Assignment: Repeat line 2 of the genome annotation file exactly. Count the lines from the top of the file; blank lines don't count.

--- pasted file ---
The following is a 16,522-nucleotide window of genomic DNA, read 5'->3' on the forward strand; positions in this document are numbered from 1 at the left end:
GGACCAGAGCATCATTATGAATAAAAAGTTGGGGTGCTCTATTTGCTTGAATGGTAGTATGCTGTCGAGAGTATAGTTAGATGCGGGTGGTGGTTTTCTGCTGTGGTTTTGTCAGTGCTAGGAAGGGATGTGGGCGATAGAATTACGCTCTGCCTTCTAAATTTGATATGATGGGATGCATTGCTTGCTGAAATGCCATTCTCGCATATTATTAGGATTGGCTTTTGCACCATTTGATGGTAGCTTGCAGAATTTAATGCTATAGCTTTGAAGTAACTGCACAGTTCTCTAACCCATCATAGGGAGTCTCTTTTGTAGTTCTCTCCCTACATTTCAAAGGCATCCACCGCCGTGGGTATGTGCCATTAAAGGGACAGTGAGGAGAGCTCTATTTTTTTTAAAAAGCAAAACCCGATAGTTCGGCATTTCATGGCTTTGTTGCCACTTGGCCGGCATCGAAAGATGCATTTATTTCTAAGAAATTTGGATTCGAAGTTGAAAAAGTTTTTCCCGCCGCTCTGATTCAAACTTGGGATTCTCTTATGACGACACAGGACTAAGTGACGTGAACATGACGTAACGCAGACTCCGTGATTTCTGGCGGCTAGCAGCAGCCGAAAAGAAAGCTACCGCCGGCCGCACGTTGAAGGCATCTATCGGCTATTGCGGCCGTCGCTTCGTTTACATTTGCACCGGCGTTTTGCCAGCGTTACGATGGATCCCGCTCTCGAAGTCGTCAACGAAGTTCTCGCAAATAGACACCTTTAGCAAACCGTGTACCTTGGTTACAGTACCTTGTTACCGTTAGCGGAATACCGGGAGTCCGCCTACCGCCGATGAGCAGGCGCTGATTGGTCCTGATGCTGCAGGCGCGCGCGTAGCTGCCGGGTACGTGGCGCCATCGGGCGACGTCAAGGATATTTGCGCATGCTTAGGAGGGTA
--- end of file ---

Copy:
GGACCAGAGCATCATTATGAATAAAAAGTTGGGGTGCTCTATTTGCTTGAATGGTAGTATGCTGTCGAGAGTATAGTTAGATGCGGGTGGTGGTTTTCTGCTGTGGTTTTGTCAGTGCTAGGAAGGGATGTGGGCGATAGAATTACGCTCTGCCTTCTAAATTTGATATGATGGGATGCATTGCTTGCTGAAATGCCATTCTCGCATATTATTAGGATTGGCTTTTGCACCATTTGATGGTAGCTTGCAGAATTTAATGCTATAGCTTTGAAGTAACTGCACAGTTCTCTAACCCATCATAGGGAGTCTCTTTTGTAGTTCTCTCCCTACATTTCAAAGGCATCCACCGCCGTGGGTATGTGCCATTAAAGGGACAGTGAGGAGAGCTCTATTTTTTTTAAAAAGCAAAACCCGATAGTTCGGCATTTCATGGCTTTGTTGCCACTTGGCCGGCATCGAAAGATGCATTTATTTCTAAGAAATTTGGATTCGAAGTTGAAAAAGTTTTTCCCGCCGCTCTGATTCAAACTTGGGATTCTCTTATGACGACACAGGACTAAGTGACGTGAACATGACGTAACGCAGACTCCGTGATTTCTGGCGGCTAGCAGCAGCCGAAAAGAAAGCTACCGCCGGCCGCACGTTGAAGGCATCTATCGGCTATTGCGGCCGTCGCTTCGTTTACATTTGCACCGGCGTTTTGCCAGCGTTACGATGGATCCCGCTCTCGAAGTCGTCAACGAAGTTCTCGCAAATAGACACCTTTAGCAAACCGTGTACCTTGGTTACAGTACCTTGTTACCGTTAGCGGAATACCGGGAGTCCGCCTACCGCCGATGAGCAGGCGCTGATTGGTCCTGATGCTGCAGGCGCGCGCGTAGCTGCCGGGTACGTGGCGCCATCGGGCGACGTCAAGGATATTTGCGCATGCTTAGGAGGGTA